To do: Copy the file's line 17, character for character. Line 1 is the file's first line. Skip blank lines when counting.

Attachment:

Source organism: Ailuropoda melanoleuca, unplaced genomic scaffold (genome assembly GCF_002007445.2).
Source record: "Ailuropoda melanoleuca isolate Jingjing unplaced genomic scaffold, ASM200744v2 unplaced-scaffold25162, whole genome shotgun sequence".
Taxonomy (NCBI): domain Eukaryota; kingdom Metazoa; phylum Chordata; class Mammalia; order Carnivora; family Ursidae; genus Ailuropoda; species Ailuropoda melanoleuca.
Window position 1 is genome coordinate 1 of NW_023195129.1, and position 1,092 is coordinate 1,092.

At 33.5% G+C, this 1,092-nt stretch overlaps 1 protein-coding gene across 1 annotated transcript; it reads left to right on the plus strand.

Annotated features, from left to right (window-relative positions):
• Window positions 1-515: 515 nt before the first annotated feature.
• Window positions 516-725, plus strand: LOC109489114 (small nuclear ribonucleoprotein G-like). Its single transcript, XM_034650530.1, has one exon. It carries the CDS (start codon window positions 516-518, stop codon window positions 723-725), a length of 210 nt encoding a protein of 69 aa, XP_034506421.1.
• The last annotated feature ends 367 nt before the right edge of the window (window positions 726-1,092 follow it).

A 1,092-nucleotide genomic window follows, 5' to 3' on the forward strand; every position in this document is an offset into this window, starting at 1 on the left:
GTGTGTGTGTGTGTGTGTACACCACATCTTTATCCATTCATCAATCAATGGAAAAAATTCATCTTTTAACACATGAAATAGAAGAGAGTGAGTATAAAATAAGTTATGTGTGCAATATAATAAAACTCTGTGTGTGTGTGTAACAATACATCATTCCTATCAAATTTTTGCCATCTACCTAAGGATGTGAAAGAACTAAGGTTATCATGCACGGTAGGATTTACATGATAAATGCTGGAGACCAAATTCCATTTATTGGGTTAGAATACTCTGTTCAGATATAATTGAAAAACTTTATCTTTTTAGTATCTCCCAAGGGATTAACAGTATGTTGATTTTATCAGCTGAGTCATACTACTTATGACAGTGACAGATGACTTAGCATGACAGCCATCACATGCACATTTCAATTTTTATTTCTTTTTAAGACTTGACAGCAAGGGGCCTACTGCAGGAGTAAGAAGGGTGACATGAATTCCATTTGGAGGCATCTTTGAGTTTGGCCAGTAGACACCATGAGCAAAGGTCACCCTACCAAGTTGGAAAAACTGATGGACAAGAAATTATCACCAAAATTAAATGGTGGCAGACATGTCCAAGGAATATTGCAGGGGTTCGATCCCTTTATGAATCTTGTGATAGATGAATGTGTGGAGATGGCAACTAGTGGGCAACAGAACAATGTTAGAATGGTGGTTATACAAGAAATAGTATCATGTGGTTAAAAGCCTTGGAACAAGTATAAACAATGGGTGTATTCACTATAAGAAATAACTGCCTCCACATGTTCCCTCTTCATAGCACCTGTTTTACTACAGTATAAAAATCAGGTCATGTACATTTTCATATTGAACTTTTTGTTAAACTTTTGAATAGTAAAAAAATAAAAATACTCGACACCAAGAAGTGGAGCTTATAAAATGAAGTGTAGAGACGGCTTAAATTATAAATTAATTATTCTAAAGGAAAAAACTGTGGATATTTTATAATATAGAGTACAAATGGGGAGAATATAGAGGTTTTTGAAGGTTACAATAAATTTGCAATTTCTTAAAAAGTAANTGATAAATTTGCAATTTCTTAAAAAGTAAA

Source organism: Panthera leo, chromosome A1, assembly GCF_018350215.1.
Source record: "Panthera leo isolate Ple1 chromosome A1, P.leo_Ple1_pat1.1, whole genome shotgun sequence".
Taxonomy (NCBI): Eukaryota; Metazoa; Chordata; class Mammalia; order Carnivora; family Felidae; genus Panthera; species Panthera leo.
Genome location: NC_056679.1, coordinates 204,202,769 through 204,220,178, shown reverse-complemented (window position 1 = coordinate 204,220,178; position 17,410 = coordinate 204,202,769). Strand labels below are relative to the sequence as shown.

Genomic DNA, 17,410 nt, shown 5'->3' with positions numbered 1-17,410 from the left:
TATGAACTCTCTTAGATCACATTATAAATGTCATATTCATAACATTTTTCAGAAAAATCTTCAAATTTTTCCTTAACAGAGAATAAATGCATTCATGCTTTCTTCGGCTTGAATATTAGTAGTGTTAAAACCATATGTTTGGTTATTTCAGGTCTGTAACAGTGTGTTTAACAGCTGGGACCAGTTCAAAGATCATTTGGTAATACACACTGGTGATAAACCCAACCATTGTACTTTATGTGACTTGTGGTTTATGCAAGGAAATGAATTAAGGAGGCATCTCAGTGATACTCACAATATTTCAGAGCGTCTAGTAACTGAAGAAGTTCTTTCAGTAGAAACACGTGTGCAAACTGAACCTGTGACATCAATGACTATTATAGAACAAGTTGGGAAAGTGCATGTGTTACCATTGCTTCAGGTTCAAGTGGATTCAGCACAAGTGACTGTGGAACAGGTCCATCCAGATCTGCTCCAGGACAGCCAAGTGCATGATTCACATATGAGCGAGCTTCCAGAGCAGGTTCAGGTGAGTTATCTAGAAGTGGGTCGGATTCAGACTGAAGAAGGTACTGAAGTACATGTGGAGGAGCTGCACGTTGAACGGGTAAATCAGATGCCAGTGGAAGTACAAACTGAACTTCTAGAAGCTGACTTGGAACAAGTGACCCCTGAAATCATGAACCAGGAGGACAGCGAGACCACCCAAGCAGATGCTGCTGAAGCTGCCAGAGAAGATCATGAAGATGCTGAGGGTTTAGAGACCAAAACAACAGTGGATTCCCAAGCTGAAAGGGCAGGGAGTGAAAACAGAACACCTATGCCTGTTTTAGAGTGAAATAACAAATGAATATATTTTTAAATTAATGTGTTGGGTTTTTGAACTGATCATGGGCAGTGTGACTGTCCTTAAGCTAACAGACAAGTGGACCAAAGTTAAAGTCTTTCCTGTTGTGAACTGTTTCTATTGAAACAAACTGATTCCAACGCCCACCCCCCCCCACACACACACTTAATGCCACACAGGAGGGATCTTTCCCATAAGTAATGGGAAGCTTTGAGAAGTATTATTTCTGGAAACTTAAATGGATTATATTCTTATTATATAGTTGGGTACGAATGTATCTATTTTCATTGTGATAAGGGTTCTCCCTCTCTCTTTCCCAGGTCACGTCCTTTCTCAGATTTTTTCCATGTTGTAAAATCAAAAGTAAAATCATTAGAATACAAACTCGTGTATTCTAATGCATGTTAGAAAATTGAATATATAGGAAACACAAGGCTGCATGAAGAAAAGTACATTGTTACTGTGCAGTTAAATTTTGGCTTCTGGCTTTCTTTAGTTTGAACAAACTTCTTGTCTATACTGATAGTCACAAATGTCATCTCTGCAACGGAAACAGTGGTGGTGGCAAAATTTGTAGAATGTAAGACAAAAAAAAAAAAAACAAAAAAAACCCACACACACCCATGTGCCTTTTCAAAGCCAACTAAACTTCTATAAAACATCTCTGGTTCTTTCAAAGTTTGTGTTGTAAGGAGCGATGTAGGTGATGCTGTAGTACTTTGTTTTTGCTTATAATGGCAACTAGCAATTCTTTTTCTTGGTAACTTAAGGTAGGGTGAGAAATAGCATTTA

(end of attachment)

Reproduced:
TATGAACTCTCTTAGATCACATTATAAATGTCATATTCATAACATTTTTCAGAAAAATCTTCAAATTTTTCCTTAACAGAGAATAAATGCATTCATGCTTTCTTCGGCTTGAATATTAGTAGTGTTAAAACCATATGTTTGGTTATTTCAGGTCTGTAACAGTGTGTTTAACAGCTGGGACCAGTTCAAAGATCATTTGGTAATACACACTGGTGATAAACCCAACCATTGTACTTTATGTGACTTGTGGTTTATGCAAGGAAATGAATTAAGGAGGCATCTCAGTGATACTCACAATATTTCAGAGCGTCTAGTAACTGAAGAAGTTCTTTCAGTAGAAACACGTGTGCAAACTGAACCTGTGACATCAATGACTATTATAGAACAAGTTGGGAAAGTGCATGTGTTACCATTGCTTCAGGTTCAAGTGGATTCAGCACAAGTGACTGTGGAACAGGTCCATCCAGATCTGCTCCAGGACAGCCAAGTGCATGATTCACATATGAGCGAGCTTCCAGAGCAGGTTCAGGTGAGTTATCTAGAAGTGGGTCGGATTCAGACTGAAGAAGGTACTGAAGTACATGTGGAGGAGCTGCACGTTGAACGGGTAAATCAGATGCCAGTGGAAGTACAAACTGAACTTCTAGAAGCTGACTTGGAACAAGTGACCCCTGAAATCATGAACCAGGAGGACAGCGAGACCACCCAAGCAGATGCTGCTGAAGCTGCCAGAGAAGATCATGAAGATGCTGAGGGTTTAGAGACCAAAACAACAGTGGATTCCCAAGCTGAAAGGGCAGGGAGTGAAAACAGAACACCTATGCCTGTTTTAGAGTGAAATAACAAATGAATATATTTTTAAATTAATGTGTTGGGTTTTTGAACTGATCATGGGCAGTGTGACTGTCCTTAAGCTAACAGACAAGTGGACCAAAGTTAAAGTCTTTCCTGTTGTGAACTGTTTCTATTGAAACAAACTGATTCCAACGCCCACCCCCCCCCACACACACACTTAATGCCACACAGGAGGGATCTTTCCCATAAGTAATGGGAAGCTTTGAGAAGTATTATTTCTGGAAACTTAAATGGATTATATTCTTATTATATAGTTGGGTACGAATGTATCTATTTTCATTGTGATAAGGGTTCTCCCTCTCTCTTTCCCAGGTCACGTCCTTTCTCAGATTTTTTCCATGTTGTAAAATCAAAAGTAAAATCATTAGAATACAAACTCGTGTATTCTAATGCATGTTAGAAAATTGAATATATAGGAAACACAAGGCTGCATGAAGAAAAGTACATTGTTACTGTGCAGTTAAATTTTGGCTTCTGGCTTTCTTTAGTTTGAACAAACTTCTTGTCTATACTGATAGTCACAAATGTCATCTCTGCAACGGAAACAGTGGTGGTGGCAAAATTTGTAGAATGTAAGACAAAAAAAAAAAAAACAAAAAAAACCCACACACACCCATGTGCCTTTTCAAAGCCAACTAAACTTCTATAAAACATCTCTGGTTCTTTCAAAGTTTGTGTTGTAAGGAGCGATGTAGGTGATGCTGTAGTACTTTGTTTTTGCTTATAATGGCAACTAGCAATTCTTTTTCTTGGTAACTTAAGGTAGGGTGAGAAATAGCATTTA